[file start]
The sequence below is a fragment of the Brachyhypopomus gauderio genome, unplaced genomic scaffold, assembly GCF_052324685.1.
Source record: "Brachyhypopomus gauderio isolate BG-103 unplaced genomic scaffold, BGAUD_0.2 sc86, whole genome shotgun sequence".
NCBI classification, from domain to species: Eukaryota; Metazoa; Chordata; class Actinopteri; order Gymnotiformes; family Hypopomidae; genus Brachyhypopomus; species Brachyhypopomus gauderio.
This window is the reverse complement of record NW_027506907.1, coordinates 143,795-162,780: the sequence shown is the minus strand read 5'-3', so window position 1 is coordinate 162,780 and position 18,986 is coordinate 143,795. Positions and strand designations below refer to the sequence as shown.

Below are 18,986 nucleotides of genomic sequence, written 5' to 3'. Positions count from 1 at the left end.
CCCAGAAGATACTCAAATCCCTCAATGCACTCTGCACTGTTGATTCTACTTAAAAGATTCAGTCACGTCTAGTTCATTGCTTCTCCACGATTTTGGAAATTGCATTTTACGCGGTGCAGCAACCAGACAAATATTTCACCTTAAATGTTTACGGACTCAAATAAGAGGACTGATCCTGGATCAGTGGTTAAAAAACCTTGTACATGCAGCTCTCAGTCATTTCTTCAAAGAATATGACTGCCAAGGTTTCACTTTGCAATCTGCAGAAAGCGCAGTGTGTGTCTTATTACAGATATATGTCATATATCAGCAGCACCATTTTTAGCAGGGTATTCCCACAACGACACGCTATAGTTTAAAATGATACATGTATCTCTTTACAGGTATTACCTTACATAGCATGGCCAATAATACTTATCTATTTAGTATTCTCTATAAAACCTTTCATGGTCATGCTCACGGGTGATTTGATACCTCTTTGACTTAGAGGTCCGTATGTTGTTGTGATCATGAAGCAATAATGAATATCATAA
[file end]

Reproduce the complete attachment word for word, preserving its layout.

The sequence below is a fragment of the Brachyhypopomus gauderio genome, unplaced genomic scaffold, assembly GCF_052324685.1.
Source record: "Brachyhypopomus gauderio isolate BG-103 unplaced genomic scaffold, BGAUD_0.2 sc86, whole genome shotgun sequence".
NCBI classification, from domain to species: Eukaryota; Metazoa; Chordata; class Actinopteri; order Gymnotiformes; family Hypopomidae; genus Brachyhypopomus; species Brachyhypopomus gauderio.
This window is the reverse complement of record NW_027506907.1, coordinates 143,795-162,780: the sequence shown is the minus strand read 5'-3', so window position 1 is coordinate 162,780 and position 18,986 is coordinate 143,795. Positions and strand designations below refer to the sequence as shown.

Below are 18,986 nucleotides of genomic sequence, written 5' to 3'. Positions count from 1 at the left end.
CCCAGAAGATACTCAAATCCCTCAATGCACTCTGCACTGTTGATTCTACTTAAAAGATTCAGTCACGTCTAGTTCATTGCTTCTCCACGATTTTGGAAATTGCATTTTACGCGGTGCAGCAACCAGACAAATATTTCACCTTAAATGTTTACGGACTCAAATAAGAGGACTGATCCTGGATCAGTGGTTAAAAAACCTTGTACATGCAGCTCTCAGTCATTTCTTCAAAGAATATGACTGCCAAGGTTTCACTTTGCAATCTGCAGAAAGCGCAGTGTGTGTCTTATTACAGATATATGTCATATATCAGCAGCACCATTTTTAGCAGGGTATTCCCACAACGACACGCTATAGTTTAAAATGATACATGTATCTCTTTACAGGTATTACCTTACATAGCATGGCCAATAATACTTATCTATTTAGTATTCTCTATAAAACCTTTCATGGTCATGCTCACGGGTGATTTGATACCTCTTTGACTTAGAGGTCCGTATGTTGTTGTGATCATGAAGCAATAATGAATATCATAA